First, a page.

People are not required to agree with me in order to participate in our congregation.

Faith, from my point of view, is different than intellectual assent. We don’t have to agree in order to believe together. In fact, we stand in a long tradition of engaging in conversation and even debate about interpretation of scriptures, tradition and other aspects of our faith. Jesus grew up in a tradition of teaching through arguing and debate. He often debated with the religious scholars of his day. Part of our Christmas tradition is the story of Jesus in the temple, talking with the elders at the age of 12, where the temple leaders. The Gospel of Luke reports, “they found him in the temple, sitting among the teachers, listening to them and asking them questions; and all who heard him were amazed at his understanding and his answers.” (Luke 2:46-47) The temple as Jesus experienced it, was not a place where everyone agreed, but rather a place for questions and answers and the give an take of honest intellectual inquiry.

I enjoy thinking about God. I enjoy talking about God. I enjoy discovering new ideas and fresh perspectives. All of those things are aspects of my faith, but I also practice my faith by singing and repeating historic prayers and considering how our community has come to its unique position in the world. I don’t find it necessary to agree with every word of every hymn we sing in order to find comfort and solace in singing with a community in good times and hard times. I don’t sing to make logical arguments, but rather to participate in a community. This doesn’t mean that I have huge disagreements with the elements of worship we use, just that I see plenty of room for differences of interpretation in our words and actions.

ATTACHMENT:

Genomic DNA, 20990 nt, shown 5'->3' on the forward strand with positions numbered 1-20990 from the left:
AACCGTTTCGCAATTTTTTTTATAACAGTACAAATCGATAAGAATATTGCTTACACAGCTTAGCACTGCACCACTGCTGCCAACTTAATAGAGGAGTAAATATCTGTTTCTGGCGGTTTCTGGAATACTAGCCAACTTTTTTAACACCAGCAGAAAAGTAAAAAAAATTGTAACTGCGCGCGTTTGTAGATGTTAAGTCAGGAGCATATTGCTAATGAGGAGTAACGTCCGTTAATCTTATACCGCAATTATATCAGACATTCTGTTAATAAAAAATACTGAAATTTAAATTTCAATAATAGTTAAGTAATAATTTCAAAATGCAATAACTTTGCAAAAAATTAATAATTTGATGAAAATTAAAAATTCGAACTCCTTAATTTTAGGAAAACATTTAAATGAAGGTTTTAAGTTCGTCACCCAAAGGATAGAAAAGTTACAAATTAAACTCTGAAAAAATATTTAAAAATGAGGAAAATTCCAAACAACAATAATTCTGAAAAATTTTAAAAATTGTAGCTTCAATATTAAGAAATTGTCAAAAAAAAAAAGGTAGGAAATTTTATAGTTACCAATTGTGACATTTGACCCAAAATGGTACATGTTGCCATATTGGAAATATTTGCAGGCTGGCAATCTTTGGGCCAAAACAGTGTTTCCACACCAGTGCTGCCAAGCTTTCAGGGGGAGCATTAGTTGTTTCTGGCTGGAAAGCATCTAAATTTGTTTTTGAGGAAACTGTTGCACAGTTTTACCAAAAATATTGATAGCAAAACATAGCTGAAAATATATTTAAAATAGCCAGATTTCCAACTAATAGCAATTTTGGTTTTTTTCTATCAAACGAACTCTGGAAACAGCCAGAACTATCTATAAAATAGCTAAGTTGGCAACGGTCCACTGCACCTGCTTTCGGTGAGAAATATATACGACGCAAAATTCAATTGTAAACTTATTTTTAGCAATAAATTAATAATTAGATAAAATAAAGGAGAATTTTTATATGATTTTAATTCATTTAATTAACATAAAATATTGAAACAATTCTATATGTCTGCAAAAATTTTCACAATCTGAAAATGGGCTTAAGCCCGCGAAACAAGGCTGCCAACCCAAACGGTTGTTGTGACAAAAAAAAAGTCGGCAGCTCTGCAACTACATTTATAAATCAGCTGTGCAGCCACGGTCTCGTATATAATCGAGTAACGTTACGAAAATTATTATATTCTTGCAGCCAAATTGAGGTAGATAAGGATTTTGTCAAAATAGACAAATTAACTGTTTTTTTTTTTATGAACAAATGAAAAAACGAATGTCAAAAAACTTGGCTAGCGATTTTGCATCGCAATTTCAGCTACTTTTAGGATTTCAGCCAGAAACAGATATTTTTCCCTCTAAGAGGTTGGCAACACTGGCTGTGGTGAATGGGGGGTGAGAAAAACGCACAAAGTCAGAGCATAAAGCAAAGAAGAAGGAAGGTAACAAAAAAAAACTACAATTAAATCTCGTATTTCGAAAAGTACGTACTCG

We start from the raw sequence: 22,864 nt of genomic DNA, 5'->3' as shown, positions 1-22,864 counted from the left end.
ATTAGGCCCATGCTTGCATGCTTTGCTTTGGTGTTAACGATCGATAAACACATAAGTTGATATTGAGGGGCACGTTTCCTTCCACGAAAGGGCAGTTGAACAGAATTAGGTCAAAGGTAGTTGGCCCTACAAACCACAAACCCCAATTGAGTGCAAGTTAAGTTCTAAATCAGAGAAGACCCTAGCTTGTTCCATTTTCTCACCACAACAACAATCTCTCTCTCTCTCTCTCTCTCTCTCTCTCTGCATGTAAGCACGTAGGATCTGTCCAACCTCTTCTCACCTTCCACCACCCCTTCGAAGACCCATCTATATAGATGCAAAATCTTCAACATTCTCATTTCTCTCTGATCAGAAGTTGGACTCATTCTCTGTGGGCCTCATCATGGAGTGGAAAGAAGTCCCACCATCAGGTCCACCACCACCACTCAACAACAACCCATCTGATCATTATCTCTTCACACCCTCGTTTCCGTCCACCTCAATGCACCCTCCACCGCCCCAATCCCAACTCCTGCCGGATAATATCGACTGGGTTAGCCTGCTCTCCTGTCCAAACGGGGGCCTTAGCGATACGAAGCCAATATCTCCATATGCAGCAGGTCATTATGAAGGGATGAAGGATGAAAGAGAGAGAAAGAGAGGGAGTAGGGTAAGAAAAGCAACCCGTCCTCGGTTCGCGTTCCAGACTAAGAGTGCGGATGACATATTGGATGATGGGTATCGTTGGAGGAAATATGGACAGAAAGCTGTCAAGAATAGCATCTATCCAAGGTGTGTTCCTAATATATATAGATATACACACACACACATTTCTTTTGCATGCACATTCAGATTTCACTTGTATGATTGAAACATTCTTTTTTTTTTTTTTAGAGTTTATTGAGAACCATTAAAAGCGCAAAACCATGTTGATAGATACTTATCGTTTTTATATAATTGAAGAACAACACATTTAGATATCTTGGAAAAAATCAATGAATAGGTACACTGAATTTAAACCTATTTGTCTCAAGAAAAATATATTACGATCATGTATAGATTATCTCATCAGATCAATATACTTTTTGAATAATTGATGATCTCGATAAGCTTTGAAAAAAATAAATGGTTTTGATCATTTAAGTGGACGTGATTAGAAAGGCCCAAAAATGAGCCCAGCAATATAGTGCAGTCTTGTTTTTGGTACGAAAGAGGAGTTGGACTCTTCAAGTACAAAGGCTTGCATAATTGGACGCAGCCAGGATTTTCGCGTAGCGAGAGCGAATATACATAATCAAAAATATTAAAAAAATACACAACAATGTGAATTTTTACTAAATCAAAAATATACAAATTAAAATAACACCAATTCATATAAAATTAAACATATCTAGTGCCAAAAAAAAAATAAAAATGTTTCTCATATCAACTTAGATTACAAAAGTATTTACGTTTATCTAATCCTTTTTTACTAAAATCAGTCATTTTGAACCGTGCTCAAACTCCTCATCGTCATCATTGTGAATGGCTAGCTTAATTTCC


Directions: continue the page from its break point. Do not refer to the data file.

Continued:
The season of Christmas is a season of worship for me, and I am delighted that we bring many different perspectives to our worship. We’ll leave intellectual agreement and same beliefs to others.

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The Sixth Day of Christmas

I remember nights when our children were very young. Perhaps my memory has merged several nights into a single memory, but I know that there were times when I was awake trying to calm a fussy baby, knowing that even though I was exhausted, my wife was equally so and trying not to wake her while I tried to come up with the right actions to calm the baby. Even though I was a dad who was actively involved in childcare, my repertoire of actions was fairly limited. If the baby was clean, dry and fed, about the only thing I knew to do was to wrap the child in a blanket and rock it. Sometimes I would sing. What I remember is being tired and feeling like I wished the child could talk and tell me what was the matter.

There weren’t many nights like that, really. Our children were healthy and grew quickly and from the perspective of these many years later, their time of being infants went by very quickly. Soon they were not only able to speak, but became articulate at telling us what they wanted and needed.